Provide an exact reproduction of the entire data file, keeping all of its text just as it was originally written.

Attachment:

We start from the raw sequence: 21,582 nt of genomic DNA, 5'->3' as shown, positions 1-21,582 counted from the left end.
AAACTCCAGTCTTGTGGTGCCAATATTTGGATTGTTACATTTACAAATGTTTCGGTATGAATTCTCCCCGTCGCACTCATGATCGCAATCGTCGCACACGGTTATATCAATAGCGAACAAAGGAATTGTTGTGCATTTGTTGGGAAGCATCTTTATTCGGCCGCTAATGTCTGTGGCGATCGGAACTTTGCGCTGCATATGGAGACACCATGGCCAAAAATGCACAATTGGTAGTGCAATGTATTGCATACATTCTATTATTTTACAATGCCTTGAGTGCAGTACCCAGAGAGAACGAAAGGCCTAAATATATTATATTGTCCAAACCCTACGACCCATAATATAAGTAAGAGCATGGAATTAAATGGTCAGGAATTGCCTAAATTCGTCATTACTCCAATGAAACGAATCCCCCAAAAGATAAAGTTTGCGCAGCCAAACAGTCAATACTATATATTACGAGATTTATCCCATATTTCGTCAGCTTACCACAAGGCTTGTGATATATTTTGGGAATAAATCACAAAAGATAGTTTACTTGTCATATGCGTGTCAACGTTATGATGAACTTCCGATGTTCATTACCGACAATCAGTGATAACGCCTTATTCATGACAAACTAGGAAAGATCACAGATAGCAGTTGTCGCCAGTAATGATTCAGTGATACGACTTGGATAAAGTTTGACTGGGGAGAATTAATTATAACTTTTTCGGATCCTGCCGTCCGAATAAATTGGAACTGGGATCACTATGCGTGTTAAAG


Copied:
We start from the raw sequence: 21,582 nt of genomic DNA, 5'->3' as shown, positions 1-21,582 counted from the left end.
AAACTCCAGTCTTGTGGTGCCAATATTTGGATTGTTACATTTACAAATGTTTCGGTATGAATTCTCCCCGTCGCACTCATGATCGCAATCGTCGCACACGGTTATATCAATAGCGAACAAAGGAATTGTTGTGCATTTGTTGGGAAGCATCTTTATTCGGCCGCTAATGTCTGTGGCGATCGGAACTTTGCGCTGCATATGGAGACACCATGGCCAAAAATGCACAATTGGTAGTGCAATGTATTGCATACATTCTATTATTTTACAATGCCTTGAGTGCAGTACCCAGAGAGAACGAAAGGCCTAAATATATTATATTGTCCAAACCCTACGACCCATAATATAAGTAAGAGCATGGAATTAAATGGTCAGGAATTGCCTAAATTCGTCATTACTCCAATGAAACGAATCCCCCAAAAGATAAAGTTTGCGCAGCCAAACAGTCAATACTATATATTACGAGATTTATCCCATATTTCGTCAGCTTACCACAAGGCTTGTGATATATTTTGGGAATAAATCACAAAAGATAGTTTACTTGTCATATGCGTGTCAACGTTATGATGAACTTCCGATGTTCATTACCGACAATCAGTGATAACGCCTTATTCATGACAAACTAGGAAAGATCACAGATAGCAGTTGTCGCCAGTAATGATTCAGTGATACGACTTGGATAAAGTTTGACTGGGGAGAATTAATTATAACTTTTTCGGATCCTGCCGTCCGAATAAATTGGAACTGGGATCACTATGCGTGTTAAAG